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Baroness Nicholson: UK supports business reforms in Azerbaijan - INTERVIEW

Baroness Nicholson: UK supports business reforms in Azerbaijan

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Report interviews UK Prime Minister's Trade Envoy to Azerbaijan, Baroness Emma Nicholson.

How do you assess the current economic relations between Azerbaijan and the UK?

Our relations are excellent! We are fundamentally alike in that both our countries want prosperity for our people. Our young people want and need employment and broader opportunities. We have much experience to share, and I am glad that British experts have visited Azerbaijan in the last year to discuss – amongst other things – taxation, waste management, agriculture, and elite sport.

As the Trade Envoy for Azerbaijan appointed by Boris Johnson, the Prime Minister, I see clearly how many Azerbaijani delegations visit the UK each year. I meet business delegations from across sectors, from health and agriculture to education and space. Such visits create excellent contacts between Azerbaijani entrepreneurs and their British counterparts. And our Ministerial dialogue is intensive too. In the autumn, our annual Joint Intergovernmental Commission talks will take place in Baku – another boost for our bilateral economic cooperation.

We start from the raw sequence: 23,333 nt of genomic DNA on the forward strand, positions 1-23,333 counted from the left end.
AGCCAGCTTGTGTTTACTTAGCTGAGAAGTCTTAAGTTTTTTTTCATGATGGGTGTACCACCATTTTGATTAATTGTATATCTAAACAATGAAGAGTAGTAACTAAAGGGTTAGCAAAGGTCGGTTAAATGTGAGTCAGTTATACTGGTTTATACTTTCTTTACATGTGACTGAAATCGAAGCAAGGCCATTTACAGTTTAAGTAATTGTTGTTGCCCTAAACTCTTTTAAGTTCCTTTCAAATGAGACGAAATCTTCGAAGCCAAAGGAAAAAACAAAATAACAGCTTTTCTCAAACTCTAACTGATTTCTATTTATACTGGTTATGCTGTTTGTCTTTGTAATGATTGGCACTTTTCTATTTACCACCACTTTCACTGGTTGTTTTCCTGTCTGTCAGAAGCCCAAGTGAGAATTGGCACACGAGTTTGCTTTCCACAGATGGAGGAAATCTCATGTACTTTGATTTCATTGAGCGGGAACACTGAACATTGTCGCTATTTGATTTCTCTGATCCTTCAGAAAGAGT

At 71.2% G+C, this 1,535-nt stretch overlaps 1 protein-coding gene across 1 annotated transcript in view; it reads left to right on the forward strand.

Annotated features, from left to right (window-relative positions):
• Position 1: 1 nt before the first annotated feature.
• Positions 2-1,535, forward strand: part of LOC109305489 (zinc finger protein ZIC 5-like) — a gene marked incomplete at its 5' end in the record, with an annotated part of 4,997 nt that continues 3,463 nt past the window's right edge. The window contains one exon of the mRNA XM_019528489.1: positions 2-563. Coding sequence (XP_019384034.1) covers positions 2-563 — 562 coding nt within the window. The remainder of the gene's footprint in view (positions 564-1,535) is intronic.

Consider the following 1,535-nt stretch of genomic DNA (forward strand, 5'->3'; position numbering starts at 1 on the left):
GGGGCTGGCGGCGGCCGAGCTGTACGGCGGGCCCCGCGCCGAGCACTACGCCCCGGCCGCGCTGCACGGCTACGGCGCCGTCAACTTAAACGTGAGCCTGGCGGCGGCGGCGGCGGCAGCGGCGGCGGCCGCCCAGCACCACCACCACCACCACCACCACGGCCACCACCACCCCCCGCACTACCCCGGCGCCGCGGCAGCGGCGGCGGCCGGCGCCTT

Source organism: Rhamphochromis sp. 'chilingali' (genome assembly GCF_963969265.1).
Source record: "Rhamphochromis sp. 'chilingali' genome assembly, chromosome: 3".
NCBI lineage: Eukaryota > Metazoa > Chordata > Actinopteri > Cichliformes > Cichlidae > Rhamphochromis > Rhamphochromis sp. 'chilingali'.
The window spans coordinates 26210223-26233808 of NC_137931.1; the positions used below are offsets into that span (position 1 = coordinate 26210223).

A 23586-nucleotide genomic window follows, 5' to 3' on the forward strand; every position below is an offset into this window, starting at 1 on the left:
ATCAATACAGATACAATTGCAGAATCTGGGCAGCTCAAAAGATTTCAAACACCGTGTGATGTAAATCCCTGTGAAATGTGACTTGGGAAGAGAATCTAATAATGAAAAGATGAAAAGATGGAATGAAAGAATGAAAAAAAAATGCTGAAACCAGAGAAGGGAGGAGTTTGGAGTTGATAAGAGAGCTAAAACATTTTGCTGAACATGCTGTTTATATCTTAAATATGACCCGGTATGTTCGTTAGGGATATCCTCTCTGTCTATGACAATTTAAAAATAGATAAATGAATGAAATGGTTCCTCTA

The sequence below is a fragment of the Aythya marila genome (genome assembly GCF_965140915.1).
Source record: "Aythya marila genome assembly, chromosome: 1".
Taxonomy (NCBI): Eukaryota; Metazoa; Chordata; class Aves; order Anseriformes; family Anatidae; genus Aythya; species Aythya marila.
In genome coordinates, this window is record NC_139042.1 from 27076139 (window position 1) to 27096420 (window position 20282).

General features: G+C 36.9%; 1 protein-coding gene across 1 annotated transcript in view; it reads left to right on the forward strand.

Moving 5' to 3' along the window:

Away from the world of business, I have enjoyed leading an exceptional educational partnership between our countries. As well as the many connections between the UK and Azerbaijani schools and universities, the British Government is investing in Learning Hubs to bring cutting edge English Language training to children from families internally displaced by conflict.

The growth of the British Council's 'Creative Spark' program, and the excitement it creates, show it is a perfect fit with Azerbaijan's needs. I hope that partnerships within the creative industries continue to flourish. Music and performing arts exchanges are growing, such as the spectacular visit to Baku of the Candoco dance group, organized by the British Council. The British Council's 'Crafting Futures' program is also generating excellent artisanal relationships, such as The Prince's School of Traditional Arts' engagement with Azerbaijan.

How does the UK assess the Southern Gas Corridor project and the role of Azerbaijan in energy security issues?